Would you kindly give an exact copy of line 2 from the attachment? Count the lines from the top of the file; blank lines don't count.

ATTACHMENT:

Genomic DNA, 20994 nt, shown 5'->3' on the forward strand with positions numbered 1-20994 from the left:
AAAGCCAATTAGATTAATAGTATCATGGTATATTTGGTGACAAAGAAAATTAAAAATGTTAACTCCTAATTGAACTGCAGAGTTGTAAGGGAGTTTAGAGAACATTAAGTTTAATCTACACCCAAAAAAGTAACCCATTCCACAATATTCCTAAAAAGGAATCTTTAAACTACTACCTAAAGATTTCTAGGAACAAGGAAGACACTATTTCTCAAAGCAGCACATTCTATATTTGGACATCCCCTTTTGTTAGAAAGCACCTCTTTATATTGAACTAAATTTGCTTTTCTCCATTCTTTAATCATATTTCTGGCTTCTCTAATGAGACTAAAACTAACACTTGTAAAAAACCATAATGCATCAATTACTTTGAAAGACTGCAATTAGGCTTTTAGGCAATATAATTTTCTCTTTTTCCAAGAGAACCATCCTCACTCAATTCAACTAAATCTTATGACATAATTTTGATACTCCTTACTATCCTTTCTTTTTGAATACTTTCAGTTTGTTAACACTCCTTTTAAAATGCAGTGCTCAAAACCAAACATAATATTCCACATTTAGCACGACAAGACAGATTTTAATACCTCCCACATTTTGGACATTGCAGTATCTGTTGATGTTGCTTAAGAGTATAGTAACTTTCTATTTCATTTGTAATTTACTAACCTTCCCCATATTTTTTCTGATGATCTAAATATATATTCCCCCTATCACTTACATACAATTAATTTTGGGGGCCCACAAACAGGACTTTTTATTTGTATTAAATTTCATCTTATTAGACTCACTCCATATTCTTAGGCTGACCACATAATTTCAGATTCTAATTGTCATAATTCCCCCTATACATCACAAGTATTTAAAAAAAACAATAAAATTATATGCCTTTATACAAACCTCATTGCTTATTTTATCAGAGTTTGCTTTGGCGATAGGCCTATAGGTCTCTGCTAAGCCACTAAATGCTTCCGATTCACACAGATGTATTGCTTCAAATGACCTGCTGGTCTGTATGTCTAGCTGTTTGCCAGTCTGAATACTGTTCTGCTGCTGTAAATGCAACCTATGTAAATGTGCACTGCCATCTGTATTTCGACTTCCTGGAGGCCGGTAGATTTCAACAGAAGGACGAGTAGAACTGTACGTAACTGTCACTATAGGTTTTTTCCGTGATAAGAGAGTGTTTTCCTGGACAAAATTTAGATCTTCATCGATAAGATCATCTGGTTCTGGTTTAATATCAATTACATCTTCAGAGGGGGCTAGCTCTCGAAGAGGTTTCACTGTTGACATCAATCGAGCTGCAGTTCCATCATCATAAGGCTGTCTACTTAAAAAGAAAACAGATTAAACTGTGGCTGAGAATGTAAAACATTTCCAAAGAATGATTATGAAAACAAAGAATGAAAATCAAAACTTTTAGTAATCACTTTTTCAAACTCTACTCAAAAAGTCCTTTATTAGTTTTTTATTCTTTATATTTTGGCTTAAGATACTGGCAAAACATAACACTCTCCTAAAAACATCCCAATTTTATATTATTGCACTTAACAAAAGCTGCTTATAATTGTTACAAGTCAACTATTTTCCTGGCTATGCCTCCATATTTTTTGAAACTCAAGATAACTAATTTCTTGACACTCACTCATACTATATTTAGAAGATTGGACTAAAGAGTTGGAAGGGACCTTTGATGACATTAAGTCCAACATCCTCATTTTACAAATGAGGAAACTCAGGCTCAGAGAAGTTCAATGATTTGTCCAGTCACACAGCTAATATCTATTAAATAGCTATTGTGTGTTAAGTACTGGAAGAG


AAAGCCAATTAGATTAATAGTATCATGGTATATTTGGTGACAAAGAAAATTAAAAATGTTAACTCCTAATTGAACTGCAGAGTTGTAAGGGAGTTTAGAGAACATTAAGTTTAATCTACACCCAAAAAAGTAACCCATTCCACAATATTCCTAAAAAGGAATCTTTAAACTACTACCTAAAGATTTCTAGGAACAAGGAAGACACTATTTCTCAAAGCAGCACATTCTATATTTGGACATCCCCTTTTGTTAGAAAGCACCTCTTTATATTGAACTAAATTTGCTTTTCTCCATTCTTTAATCATATTTCTGGCTTCTCTAATGAGACTAAAACTAACACTTGTAAAAAACCATAATGCATCAATTACTTTGAAAGACTGCAATTAGGCTTTTAGGCAATATAATTTTCTCTTTTTCCAAGAGAACCATCCTCACTCAATTCAACTAAATCTTATGACATAATTTTGATACTCCTTACTATCCTTTCTTTTTGAATACTTTCAGTTTGTTAACACTCCTTTTAAAATGCAGTGCTCAAAACCAAACATAATATTCCACATTTAGCACGACAAGACAGATTTTAATACCTCCCACATTTTGGACATTGCAGTATCTGTTGATGTTGCTTAAGAGTATAGTAACTTTCTATTTCATTTGTAATTTACTAACCTTCCCCATATTTTTTCTGATGATCTAAATATATATTCCCCCTATCACTTACATACAATTAATTTTGGGGGCCCACAAACAGGACTTTTTATTTGTATTAAATTTCATCTTATTAGACTCACTCCATATTCTTAGGCTGACCACATAATTTCAGATTCTAATTGTCATAATTCCCCCTATACATCACAAGTATTTAAAAAAAACAATAAAATTATATGCCTTTATACAAACCTCATTGCTTATTTTATCAGAGTTTGCTTTGGCGATAGGCCTATAGGTCTCTGCTAAGCCACTAAATGCTTCCGATTCACACAGATGTATTGCTTCAAATGACCTGCTGGTCTGTATGTCTAGCTGTTTGCCAGTCTGAATACTGTTCTGCTGCTGTAAATGCAACCTATGTAAATGTGCACTGCCATCTGTATTTCGACTTCCTGGAGGCCGGTAGATTTCAACAGAAGGACGAGTAGAACTGTACGTAACTGTCACTATAGGTTTTTTCCGTGATAAGAGAGTGTTTTCCTGGACAAAATTTAGATCTTCATCGATAAGATCATCTGGTTCTGGTTTAATATCAATTACATCTTCAGAGGGGGCTAGCTCTCGAAGAGGTTTCACTGTTGACATCAATCGAGCTGCAGTTCCATCATCATAAGGCTGTCTACTTAAAAAGAAAACAGATTAAACTGTGGCTGAGAATGTAAAACATTTCCAAAGAATGATTATGAAAACAAAGAATGAAAATCAAAACTTTTAGTAATCACTTTTTCAAACTCTACTCAAAAAGTCCTTTATTAGTTTTTTATTCTTTATATTTTGGCTTAAGATACTGGCAAAACATAACACTCTCCTAAAAACATCCCAATTTTATATTATTGCACTTAACAAAAGCTGCTTATAATTGTTACAAGTCAACTATTTTCCTGGCTATGCCTCCATATTTTTTGAAACTCAAGATAACTAATTTCTTGACACTCACTCATACTATATTTAGAAGATTGGACTAAAGAGTTGGAAGGGACCTTTGATGACATTAAGTCCAACATCCTCATTTTACAAATGAGGAAACTCAGGCTCAGAGAAGTTCAATGATTTGTCCAGTCACACAGCTAATATCTATTAAATAGCTATTGTGTGTTAAGTACTGGAAGAG